Click picture to enlarge

Bay Leaves: See signatures...
Bill Series Letter and Federal District Reserve Number: These ars how they identify where the bill was printed, they must corresponds as seen below.
Reserve Bank
New York
St. Louis
Kansas City
San Francisco

Federal District Reserve Number: See Bill Series Letter and Federal District Reserve Number
George Washington: He was the first President of the United States, and also was originally commissioned to design the one dollar bill. Some find it Interesting and pertinent that he was a Mason, and links the other possible Masonic elements to this fact. It is also said that he is responsible for the purported Masonic influence in the one dollar bill.
Insignia or Seal of the Department of the Treasurer: A seal originally designed in 1780 for the department of the treasurer which has been slowly adapted to its present form.  The seals primary feature is a coat on arms which includes in it a chevron with thirteen stars, representing the original thirteen colonies.  Some claim that the chevron is actually a square,  one of the most fundamental symbols of masonry, and that the 13 stars are a reference to the 13 degrees in York Freemasons.  Others yet would argue that both interpretations are correct. Above the chevron is a scale which is almost always a representation justice, which is claimed by some to be a masonic symbol.  The key below the chevron if often interpreted as a  symbol of authority, which has also been claimed to be a masonic symbol.  The coat of arms is encompassed and encircled with the words “The Department of the Treasury 1789”.  1789 was the year in which the department of the treasury was established.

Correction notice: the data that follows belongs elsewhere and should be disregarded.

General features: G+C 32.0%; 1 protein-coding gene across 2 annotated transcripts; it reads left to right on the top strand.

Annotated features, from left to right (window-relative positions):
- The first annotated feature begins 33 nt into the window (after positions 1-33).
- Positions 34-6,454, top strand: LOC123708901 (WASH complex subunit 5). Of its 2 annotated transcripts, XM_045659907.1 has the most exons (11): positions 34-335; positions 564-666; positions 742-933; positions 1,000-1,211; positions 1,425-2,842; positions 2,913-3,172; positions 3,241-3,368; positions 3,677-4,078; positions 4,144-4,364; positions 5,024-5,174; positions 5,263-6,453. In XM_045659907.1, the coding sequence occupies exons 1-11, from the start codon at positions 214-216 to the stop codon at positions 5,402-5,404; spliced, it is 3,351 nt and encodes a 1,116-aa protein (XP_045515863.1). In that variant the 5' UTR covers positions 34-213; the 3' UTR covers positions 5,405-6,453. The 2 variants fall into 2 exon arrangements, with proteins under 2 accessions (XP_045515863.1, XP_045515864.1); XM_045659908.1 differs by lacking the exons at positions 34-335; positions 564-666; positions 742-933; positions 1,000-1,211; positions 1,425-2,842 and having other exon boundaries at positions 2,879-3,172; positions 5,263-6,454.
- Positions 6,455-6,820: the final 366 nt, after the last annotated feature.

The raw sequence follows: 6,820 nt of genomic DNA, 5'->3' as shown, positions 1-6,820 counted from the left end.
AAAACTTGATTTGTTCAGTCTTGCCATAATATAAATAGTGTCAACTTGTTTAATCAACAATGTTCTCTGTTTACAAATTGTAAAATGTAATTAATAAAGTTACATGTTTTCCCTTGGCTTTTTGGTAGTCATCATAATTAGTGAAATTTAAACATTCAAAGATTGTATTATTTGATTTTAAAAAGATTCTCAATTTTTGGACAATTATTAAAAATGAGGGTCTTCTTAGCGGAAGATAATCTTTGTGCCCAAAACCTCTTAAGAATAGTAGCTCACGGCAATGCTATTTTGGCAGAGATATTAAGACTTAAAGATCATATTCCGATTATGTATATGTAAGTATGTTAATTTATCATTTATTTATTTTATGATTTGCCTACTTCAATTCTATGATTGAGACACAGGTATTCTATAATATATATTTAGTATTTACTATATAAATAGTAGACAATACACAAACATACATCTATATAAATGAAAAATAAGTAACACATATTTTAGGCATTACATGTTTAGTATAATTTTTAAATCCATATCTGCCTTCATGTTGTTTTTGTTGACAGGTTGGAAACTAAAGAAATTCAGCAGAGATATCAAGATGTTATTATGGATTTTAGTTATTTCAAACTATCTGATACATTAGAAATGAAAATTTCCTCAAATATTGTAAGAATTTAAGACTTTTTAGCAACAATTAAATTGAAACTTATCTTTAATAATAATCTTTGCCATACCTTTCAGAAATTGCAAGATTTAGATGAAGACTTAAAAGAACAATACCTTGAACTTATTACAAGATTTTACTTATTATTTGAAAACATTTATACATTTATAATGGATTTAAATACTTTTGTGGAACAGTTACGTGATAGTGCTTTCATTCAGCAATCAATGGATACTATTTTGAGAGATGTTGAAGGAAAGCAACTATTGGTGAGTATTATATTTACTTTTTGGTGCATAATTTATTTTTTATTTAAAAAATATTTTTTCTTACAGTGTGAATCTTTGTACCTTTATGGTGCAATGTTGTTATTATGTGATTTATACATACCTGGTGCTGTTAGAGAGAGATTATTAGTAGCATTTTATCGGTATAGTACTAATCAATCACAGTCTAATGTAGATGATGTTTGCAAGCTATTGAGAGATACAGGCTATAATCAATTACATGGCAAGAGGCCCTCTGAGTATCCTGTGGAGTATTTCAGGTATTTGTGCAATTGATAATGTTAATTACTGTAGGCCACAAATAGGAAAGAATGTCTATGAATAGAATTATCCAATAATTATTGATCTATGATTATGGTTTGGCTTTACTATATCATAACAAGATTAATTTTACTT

Insignia or Seal of The Federal Reserve: This identified the bank it was printing in, the letter corresponds with the bill series number.

Owl / Spider / Web / Web Design: Many conspiracy theorists claim that there is an owl hiding in the one dollar bill on the upper left side of the upper right 1. This is claimed by one as symbolizing “the Bohemian Society which meets in California on the last two weeks of July every year. Every president attends this and it is Ku Klux Klan like with red and black robes and an open fire.” The symbol of an Owl is indeed a symbol of the Canaanite God Moloch, and several other deemed “false gods” many of which are still connected with religion and ceremonies today.  However, these arguments and evidenced that there owl worshipers are not very convincing as it is also true of almost any animal.